[¶26.] The trial court was faced with determining what was equitable under these unique circumstances. In light of Carleen's substantial contributions, Ted's inconsistent support and his attempt to deplete the Vermillion properties' value, we cannot conclude that the division of property was inequitable. The trial court's division of property is affirmed.

Child Support

[¶27.] "The statutory scheme in SDCL Chapter 25-7 governs child support calculations" and sets forth a procedure "wherein the initial step is to determine the current net income of the parties and scheduled support amount." Kauth v. Bartlett, 2008 SD 20, ¶¶ 11, 13, 746 NW2d 747, 751. Only after this step is completed may a deviation, under SDCL 25-7-6.2, enter into the child support obligation computation. Id. ¶ 12. This "procedure for child support calculation is mandatory." Hollinsworth v. Hollinsworth, 2008 SD 102, ¶ 15, 757 NW2d 422, 427 n6 (citing Kauth, 2008 SD 20, ¶ 13, 746 NW2d at 751).

[¶28.] Ted argues that the appropriate procedure was not followed. Carleen submitted a proposed child support calculation imputing Ted's yearly wages at $42,000, which produced a base support obligation of $777.38. With additions for health insurance and daycare expenses, she requested monthly support in the amount of $1,215.89. The trial court noted Ted's education and prior employment at $38,000 per year and set his support at $1,000 per month without performing a calculation based on his actual earnings. Carleen's income was calculated without consideration of income received from the rentals.

[¶29.] In Kauth, the obligor voluntarily took a lower paying job and the referee utilized his previous wages when calculating child support. Kauth, 2008 SD 20, ¶ 2, 746 NW2d at 749. In that case, we noted that the language of South Dakota's statutory scheme governing child support calculations "does not authorize automatically imputing a higher income when someone voluntarily takes a lower paying job." Id. ¶ 11. The only statute which addresses imputing income to an obligor is SDCL 25-7-6.4, which merely creates a rebuttable presumption that a parent is capable of being employed at minimum wage." Id. (emphasis in original).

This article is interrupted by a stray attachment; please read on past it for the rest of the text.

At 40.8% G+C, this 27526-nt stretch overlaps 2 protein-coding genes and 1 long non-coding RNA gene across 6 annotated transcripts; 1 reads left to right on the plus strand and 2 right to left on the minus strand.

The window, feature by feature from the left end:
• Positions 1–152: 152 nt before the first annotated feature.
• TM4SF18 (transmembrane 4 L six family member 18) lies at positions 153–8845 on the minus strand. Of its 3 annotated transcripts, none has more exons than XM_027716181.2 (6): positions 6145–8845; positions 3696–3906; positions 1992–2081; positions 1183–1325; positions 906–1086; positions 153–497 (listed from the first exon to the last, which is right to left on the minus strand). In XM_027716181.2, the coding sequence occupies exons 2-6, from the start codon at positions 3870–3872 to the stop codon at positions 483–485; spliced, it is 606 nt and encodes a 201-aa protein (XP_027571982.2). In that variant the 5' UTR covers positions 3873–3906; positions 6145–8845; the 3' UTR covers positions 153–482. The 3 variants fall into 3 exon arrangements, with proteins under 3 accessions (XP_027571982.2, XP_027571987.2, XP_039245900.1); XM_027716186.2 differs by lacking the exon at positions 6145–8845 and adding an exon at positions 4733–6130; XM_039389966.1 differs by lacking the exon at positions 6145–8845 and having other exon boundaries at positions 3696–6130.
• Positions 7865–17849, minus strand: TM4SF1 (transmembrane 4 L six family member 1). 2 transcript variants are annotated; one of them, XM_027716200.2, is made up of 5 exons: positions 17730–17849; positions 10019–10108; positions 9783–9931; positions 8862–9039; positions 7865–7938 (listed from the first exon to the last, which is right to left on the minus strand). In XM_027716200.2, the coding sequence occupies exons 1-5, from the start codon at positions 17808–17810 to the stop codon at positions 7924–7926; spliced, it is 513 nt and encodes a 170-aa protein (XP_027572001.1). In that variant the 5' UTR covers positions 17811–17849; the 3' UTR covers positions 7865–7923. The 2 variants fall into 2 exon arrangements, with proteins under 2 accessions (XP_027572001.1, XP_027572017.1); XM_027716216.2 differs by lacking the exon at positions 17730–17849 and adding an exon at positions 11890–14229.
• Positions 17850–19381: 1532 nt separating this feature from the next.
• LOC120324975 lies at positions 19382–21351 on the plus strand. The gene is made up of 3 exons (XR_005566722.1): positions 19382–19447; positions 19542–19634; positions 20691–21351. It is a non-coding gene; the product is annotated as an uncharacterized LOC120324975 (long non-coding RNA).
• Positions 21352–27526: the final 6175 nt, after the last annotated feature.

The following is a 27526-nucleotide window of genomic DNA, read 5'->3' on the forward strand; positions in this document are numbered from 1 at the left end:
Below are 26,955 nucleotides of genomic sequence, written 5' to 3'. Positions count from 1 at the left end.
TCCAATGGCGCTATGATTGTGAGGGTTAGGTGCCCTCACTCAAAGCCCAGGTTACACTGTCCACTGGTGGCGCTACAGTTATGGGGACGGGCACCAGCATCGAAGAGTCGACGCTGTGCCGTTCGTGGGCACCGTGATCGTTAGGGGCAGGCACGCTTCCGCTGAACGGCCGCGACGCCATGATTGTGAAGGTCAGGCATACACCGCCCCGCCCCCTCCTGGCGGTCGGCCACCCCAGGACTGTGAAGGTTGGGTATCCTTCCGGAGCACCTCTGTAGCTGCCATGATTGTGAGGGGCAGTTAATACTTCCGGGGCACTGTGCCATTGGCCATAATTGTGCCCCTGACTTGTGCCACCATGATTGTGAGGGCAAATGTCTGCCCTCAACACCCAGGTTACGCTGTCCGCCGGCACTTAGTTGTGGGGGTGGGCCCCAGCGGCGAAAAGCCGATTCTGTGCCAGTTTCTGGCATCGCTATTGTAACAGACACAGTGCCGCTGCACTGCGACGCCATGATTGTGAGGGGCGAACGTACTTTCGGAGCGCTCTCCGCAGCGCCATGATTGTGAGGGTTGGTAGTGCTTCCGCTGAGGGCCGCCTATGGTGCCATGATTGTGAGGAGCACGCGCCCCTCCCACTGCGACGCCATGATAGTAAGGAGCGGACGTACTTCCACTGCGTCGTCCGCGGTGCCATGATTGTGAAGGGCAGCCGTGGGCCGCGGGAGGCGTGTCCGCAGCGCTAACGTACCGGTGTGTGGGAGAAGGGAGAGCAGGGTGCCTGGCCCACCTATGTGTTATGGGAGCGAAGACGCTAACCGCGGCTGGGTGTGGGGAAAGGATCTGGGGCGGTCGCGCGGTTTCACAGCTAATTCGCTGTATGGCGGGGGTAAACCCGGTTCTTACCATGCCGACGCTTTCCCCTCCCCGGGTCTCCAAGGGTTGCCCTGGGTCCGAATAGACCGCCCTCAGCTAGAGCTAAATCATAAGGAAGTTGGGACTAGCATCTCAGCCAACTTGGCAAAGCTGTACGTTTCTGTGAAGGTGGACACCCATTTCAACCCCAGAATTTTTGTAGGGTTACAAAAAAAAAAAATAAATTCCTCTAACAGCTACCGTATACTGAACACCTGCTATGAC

[¶30.] A proper application of the statutes in this case requires the trial court to calculate Ted's monthly child support based on his actual earnings. The parties' net monthly income is then combined to determine the appropriate support obligation. Only after these calculations have been performed may the trial court consider any deviation requested by the parties pursuant to SDCL 25-7-6.10.

[¶31.] Ted filed his notice of appeal on June 17, 2008. On June 16, 2008, Carleen filed a motion for an order establishing custody, visitation and child support pending appeal. A hearing on the motion was held on August 4, 2008, and the trial court entered an order again setting child support at $1,000 and authorizing the defendant to have his child support directly reviewed by filing a petition for modification without showing any change in circumstances. Ted petitioned for a modification of the child support order and the matter was heard by a referee. Ted filed a motion with this Court, pursuant to SDCL 15-26A-56 to supplement the record on appeal to include the report issued by the referee which adjusted Ted's child support.

[¶32.] "An appeal from a judgment or order strips the trial court's jurisdiction over the subject matter of the judgment or order except as to certain trivial matters." Reaser v. Reaser, 2004 SD 116, ¶ 28, 688 NW2d 429, 437 (citations omitted). Trial courts are "restrained from entering any order that would change or modify the judgment on appeal or have the effect of interfering with review of the judgment." Id. Therefore, the trial court improperly referred the matter to a referee who, in the present case, did not have jurisdiction to consider Ted's child support obligation during the pendency of the appeal.*fn1